Quarterly Figure for Foreign Trade Loss Hits $30 Billion
The deficit for the broadest measure of the nation’s foreign trade increased to $30 billion from January through March, the government reported today.
The Commerce Department said the deficit on the “current account” of international transactions for the first quarter of 1985 was below the record $32.9 billion in the third quarter of 1984--but well above the revised $25.5-billion figure for the fourth quarter of last year.
That brought the 1984 total to a record $101.6 billion, more than double the old mark of $41.6 billion in 1983. Commerce Secretary Malcolm Baldrige and private analysts have said the deficit is likely to be even larger this year.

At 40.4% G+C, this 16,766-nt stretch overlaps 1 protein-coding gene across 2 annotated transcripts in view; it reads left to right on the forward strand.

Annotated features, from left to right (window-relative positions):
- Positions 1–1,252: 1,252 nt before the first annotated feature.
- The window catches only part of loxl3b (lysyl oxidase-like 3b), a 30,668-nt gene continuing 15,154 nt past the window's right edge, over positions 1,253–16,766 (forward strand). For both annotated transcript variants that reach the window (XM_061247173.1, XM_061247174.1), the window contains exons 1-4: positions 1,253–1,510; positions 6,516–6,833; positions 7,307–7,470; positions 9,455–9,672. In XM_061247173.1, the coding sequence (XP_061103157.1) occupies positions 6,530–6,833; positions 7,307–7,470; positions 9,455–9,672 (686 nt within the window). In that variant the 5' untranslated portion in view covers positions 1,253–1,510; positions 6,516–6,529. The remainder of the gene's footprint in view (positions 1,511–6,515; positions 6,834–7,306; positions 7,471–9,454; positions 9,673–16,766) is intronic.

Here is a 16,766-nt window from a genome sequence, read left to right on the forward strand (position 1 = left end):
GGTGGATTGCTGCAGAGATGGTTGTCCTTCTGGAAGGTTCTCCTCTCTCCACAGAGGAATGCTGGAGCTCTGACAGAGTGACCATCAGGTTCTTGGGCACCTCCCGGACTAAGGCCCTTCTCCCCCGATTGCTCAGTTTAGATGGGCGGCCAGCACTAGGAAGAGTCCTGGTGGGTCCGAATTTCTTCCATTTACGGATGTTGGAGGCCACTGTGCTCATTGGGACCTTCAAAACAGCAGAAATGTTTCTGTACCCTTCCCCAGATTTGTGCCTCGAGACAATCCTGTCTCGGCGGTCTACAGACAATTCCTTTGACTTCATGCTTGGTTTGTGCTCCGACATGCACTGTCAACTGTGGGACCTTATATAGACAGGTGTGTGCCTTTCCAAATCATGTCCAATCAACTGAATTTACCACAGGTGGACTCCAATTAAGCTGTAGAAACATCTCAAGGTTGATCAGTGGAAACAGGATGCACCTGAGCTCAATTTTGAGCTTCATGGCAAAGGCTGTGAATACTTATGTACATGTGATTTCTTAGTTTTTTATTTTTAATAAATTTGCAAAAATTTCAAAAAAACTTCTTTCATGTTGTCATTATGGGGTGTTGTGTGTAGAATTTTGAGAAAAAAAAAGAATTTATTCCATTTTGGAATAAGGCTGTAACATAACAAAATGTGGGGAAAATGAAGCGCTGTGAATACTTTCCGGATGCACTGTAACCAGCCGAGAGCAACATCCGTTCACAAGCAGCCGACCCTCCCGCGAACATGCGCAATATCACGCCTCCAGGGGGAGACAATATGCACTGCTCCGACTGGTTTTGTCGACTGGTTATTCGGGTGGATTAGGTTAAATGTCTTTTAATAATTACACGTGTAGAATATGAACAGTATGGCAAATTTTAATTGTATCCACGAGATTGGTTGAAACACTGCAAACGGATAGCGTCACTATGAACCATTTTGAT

The current account measures not only trade in merchandise but also in services, mainly the flow of investment earnings.
While the United States has not posted a merchandise trade surplus since 1975, surpluses on investment earnings were usually sufficient to cover the trade deficits.